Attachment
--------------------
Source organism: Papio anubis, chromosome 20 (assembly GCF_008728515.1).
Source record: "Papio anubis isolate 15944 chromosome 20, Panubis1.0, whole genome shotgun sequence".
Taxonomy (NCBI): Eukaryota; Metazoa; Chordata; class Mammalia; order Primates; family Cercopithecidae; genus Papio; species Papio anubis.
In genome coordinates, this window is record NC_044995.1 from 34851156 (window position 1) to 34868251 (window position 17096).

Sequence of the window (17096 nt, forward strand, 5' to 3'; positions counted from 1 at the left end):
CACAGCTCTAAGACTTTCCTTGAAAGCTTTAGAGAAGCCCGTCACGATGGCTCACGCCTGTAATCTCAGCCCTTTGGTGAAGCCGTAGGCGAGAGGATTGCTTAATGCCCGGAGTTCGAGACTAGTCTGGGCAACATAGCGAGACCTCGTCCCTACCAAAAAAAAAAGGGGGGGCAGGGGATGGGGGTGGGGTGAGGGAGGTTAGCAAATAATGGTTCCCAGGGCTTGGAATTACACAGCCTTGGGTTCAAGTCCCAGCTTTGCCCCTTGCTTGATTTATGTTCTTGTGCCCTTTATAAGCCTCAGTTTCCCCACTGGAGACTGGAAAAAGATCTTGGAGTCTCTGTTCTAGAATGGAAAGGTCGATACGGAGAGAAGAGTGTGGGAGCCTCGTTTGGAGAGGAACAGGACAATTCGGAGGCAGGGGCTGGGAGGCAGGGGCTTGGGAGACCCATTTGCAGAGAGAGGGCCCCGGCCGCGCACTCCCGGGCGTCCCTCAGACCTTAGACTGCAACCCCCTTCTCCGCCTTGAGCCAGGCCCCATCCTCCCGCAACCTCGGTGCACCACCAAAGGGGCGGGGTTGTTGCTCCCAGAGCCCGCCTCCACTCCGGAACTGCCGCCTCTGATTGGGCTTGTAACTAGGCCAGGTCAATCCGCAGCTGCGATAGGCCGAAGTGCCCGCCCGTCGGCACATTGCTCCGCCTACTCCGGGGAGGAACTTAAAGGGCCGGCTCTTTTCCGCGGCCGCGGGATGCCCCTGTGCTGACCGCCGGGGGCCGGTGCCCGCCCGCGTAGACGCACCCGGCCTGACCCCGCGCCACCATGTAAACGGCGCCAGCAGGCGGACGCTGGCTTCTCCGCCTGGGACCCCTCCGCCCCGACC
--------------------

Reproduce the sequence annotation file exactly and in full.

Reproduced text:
Source organism: Papio anubis, chromosome 20 (assembly GCF_008728515.1).
Source record: "Papio anubis isolate 15944 chromosome 20, Panubis1.0, whole genome shotgun sequence".
Taxonomy (NCBI): Eukaryota; Metazoa; Chordata; class Mammalia; order Primates; family Cercopithecidae; genus Papio; species Papio anubis.
In genome coordinates, this window is record NC_044995.1 from 34851156 (window position 1) to 34868251 (window position 17096).

Sequence of the window (17096 nt, forward strand, 5' to 3'; positions counted from 1 at the left end):
CACAGCTCTAAGACTTTCCTTGAAAGCTTTAGAGAAGCCCGTCACGATGGCTCACGCCTGTAATCTCAGCCCTTTGGTGAAGCCGTAGGCGAGAGGATTGCTTAATGCCCGGAGTTCGAGACTAGTCTGGGCAACATAGCGAGACCTCGTCCCTACCAAAAAAAAAAGGGGGGGCAGGGGATGGGGGTGGGGTGAGGGAGGTTAGCAAATAATGGTTCCCAGGGCTTGGAATTACACAGCCTTGGGTTCAAGTCCCAGCTTTGCCCCTTGCTTGATTTATGTTCTTGTGCCCTTTATAAGCCTCAGTTTCCCCACTGGAGACTGGAAAAAGATCTTGGAGTCTCTGTTCTAGAATGGAAAGGTCGATACGGAGAGAAGAGTGTGGGAGCCTCGTTTGGAGAGGAACAGGACAATTCGGAGGCAGGGGCTGGGAGGCAGGGGCTTGGGAGACCCATTTGCAGAGAGAGGGCCCCGGCCGCGCACTCCCGGGCGTCCCTCAGACCTTAGACTGCAACCCCCTTCTCCGCCTTGAGCCAGGCCCCATCCTCCCGCAACCTCGGTGCACCACCAAAGGGGCGGGGTTGTTGCTCCCAGAGCCCGCCTCCACTCCGGAACTGCCGCCTCTGATTGGGCTTGTAACTAGGCCAGGTCAATCCGCAGCTGCGATAGGCCGAAGTGCCCGCCCGTCGGCACATTGCTCCGCCTACTCCGGGGAGGAACTTAAAGGGCCGGCTCTTTTCCGCGGCCGCGGGATGCCCCTGTGCTGACCGCCGGGGGCCGGTGCCCGCCCGCGTAGACGCACCCGGCCTGACCCCGCGCCACCATGTAAACGGCGCCAGCAGGCGGACGCTGGCTTCTCCGCCTGGGACCCCTCCGCCCCGACC